Do the Experts Mean What Their Metaphors Say? An Exploration of Metaphor in Mediation Literature
Thomas H. Smith
November 15, 2003
iHEA 2007 6th World Congress: Explorations in Health Economics Paper
[This is an extended version of of an article later published as "When Experts Educate, What Do Their Metaphors Say? Complex Metaphor Structure in the Professional Conflict Resolution Literature" in Ibérica 17 : 175-196, http://ssrn.com/abstract=1330827]
Much of what mediators do will be influenced by how they think about the mediation process. This, in turn, depends on powerful, implicit metaphors - consciously or unconsciously adopted - about what the mediation process is and what mediators and negotiators do.
Metaphors are needed not only because mediation is a complex, subjectively experienced process involving inner states and abstract concepts that are best understood figuratively, but also because metaphoric language can communicate so much richness so quickly. For example, mediation is often understood as a journey, not only for disputants but also for mediators who prepare their clients to leave their positions, take steps to discover what underlies them, consider optional routes and follow the one leading to the best available destination.
The training of mediators depends heavily on metaphors that give concrete form to abstract ideas. What mediators learn or understand from a book or article about mediation comes partly from the explicit logic and literal meanings expressed, and partly from everyday metaphors used in the text. When underlying metaphors are known we can better ask the questions needed for improved understanding.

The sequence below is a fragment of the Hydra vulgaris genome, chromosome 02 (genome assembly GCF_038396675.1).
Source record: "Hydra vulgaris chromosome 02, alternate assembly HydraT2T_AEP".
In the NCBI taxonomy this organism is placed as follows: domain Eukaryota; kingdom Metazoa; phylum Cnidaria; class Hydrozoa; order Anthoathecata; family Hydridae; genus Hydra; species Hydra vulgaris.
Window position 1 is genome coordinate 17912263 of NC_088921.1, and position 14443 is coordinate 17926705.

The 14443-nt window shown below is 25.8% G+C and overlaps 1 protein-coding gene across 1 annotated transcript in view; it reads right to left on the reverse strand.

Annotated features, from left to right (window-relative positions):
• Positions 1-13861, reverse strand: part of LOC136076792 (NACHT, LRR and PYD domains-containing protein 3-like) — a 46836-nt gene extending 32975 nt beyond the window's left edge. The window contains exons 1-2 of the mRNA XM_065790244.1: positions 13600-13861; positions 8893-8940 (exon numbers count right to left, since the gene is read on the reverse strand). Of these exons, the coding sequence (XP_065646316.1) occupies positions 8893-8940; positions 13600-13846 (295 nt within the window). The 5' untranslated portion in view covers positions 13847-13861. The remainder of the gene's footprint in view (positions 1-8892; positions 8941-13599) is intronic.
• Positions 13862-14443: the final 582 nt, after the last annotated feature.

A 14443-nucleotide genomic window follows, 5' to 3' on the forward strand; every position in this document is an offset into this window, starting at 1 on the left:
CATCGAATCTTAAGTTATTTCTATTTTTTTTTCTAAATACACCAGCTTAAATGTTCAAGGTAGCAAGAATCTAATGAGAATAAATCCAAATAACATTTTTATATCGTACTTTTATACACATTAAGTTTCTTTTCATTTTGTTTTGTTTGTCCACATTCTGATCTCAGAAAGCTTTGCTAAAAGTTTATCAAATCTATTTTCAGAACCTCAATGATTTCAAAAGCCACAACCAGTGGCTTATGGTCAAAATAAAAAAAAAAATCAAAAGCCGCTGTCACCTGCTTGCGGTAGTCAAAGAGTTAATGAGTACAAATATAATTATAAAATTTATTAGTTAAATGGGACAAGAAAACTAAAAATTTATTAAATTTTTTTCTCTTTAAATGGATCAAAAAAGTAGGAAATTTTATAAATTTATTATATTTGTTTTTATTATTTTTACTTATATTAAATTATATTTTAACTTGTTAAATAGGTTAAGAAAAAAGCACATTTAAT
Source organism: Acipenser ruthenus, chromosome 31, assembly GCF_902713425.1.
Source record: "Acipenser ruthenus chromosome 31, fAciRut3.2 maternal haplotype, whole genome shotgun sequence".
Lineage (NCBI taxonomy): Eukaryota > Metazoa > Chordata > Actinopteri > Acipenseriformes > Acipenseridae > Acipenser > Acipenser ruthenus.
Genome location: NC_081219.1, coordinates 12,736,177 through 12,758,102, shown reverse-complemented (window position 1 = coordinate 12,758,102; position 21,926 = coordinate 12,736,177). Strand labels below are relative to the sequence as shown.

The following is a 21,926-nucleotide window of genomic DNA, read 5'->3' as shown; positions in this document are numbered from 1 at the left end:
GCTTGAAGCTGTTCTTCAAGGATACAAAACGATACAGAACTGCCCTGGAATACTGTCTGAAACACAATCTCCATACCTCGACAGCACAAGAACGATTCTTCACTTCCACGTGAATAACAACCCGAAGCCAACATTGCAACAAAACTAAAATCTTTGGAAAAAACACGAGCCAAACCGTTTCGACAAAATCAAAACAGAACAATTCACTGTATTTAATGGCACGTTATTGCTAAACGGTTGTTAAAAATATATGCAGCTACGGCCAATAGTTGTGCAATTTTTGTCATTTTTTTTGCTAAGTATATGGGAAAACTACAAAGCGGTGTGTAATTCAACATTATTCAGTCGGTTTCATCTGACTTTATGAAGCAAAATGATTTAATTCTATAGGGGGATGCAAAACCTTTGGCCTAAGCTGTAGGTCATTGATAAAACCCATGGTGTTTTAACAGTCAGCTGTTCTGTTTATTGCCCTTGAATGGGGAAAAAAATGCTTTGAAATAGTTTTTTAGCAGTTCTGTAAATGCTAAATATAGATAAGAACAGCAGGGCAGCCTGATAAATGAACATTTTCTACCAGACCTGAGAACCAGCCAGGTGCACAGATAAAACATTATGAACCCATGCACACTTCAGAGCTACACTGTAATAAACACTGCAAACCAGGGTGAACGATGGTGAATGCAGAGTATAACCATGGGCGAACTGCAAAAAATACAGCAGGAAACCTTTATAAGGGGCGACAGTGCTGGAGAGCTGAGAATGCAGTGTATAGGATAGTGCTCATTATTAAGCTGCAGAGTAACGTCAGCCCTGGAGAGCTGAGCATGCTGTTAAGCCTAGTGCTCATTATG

This is a report on the descriptive phase of an ongoing study of the metaphor structure in expert mediator texts. The study draws on conceptual metaphor theory - an interdisciplinary effort in cognitive linguistics and psychology. Metaphors were detected in 700 pages of selected professional literature.
Seven interrelated clusters of metaphors were found to be used repeatedly. Any of these metaphors alone oversimplifies and distorts descriptions of conflict and the mediation process. When the metaphor clusters are used together much of the complexity is reconstituted, if somewhat rearranged. Due to unconscious and uncoordinated use of metaphor, expert mediators inevitably are innocent of what their metaphors say. Greater awareness of the metaphors documented here could reduce inconsistency between literal and figurative meanings, promote more coherence and allow greater complexity and realism to be achieved.
Number of Pages in PDF File: 17
Keywords: metaphor, mediation, mediator metaphors, cognitive linguistics, conceptual metaphorworking papers series
Date posted: June 27, 2004 ; Last revised: June 2, 2009
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